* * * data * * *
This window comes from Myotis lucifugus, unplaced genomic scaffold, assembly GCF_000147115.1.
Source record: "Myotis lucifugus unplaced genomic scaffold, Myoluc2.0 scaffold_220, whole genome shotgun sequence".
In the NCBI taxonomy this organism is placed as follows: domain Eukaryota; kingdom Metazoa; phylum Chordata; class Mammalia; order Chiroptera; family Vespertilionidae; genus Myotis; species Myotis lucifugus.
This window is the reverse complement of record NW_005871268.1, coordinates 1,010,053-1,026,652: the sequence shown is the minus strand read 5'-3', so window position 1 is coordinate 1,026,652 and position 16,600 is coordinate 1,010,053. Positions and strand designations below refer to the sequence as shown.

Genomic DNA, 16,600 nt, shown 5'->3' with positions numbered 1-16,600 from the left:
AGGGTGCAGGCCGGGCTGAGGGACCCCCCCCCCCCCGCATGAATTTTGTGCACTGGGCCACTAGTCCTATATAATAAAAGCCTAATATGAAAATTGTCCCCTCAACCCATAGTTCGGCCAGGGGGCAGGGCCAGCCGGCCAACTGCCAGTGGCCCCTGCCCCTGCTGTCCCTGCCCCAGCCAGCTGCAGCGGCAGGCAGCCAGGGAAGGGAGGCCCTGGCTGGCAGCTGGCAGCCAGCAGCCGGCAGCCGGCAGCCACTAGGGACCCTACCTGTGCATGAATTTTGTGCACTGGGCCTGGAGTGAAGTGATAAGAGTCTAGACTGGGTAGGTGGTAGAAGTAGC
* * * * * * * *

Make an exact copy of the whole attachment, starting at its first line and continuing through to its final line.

This window comes from Myotis lucifugus, unplaced genomic scaffold, assembly GCF_000147115.1.
Source record: "Myotis lucifugus unplaced genomic scaffold, Myoluc2.0 scaffold_220, whole genome shotgun sequence".
In the NCBI taxonomy this organism is placed as follows: domain Eukaryota; kingdom Metazoa; phylum Chordata; class Mammalia; order Chiroptera; family Vespertilionidae; genus Myotis; species Myotis lucifugus.
This window is the reverse complement of record NW_005871268.1, coordinates 1,010,053-1,026,652: the sequence shown is the minus strand read 5'-3', so window position 1 is coordinate 1,026,652 and position 16,600 is coordinate 1,010,053. Positions and strand designations below refer to the sequence as shown.

Genomic DNA, 16,600 nt, shown 5'->3' with positions numbered 1-16,600 from the left:
AGGGTGCAGGCCGGGCTGAGGGACCCCCCCCCCCCCGCATGAATTTTGTGCACTGGGCCACTAGTCCTATATAATAAAAGCCTAATATGAAAATTGTCCCCTCAACCCATAGTTCGGCCAGGGGGCAGGGCCAGCCGGCCAACTGCCAGTGGCCCCTGCCCCTGCTGTCCCTGCCCCAGCCAGCTGCAGCGGCAGGCAGCCAGGGAAGGGAGGCCCTGGCTGGCAGCTGGCAGCCAGCAGCCGGCAGCCGGCAGCCACTAGGGACCCTACCTGTGCATGAATTTTGTGCACTGGGCCTGGAGTGAAGTGATAAGAGTCTAGACTGGGTAGGTGGTAGAAGTAGC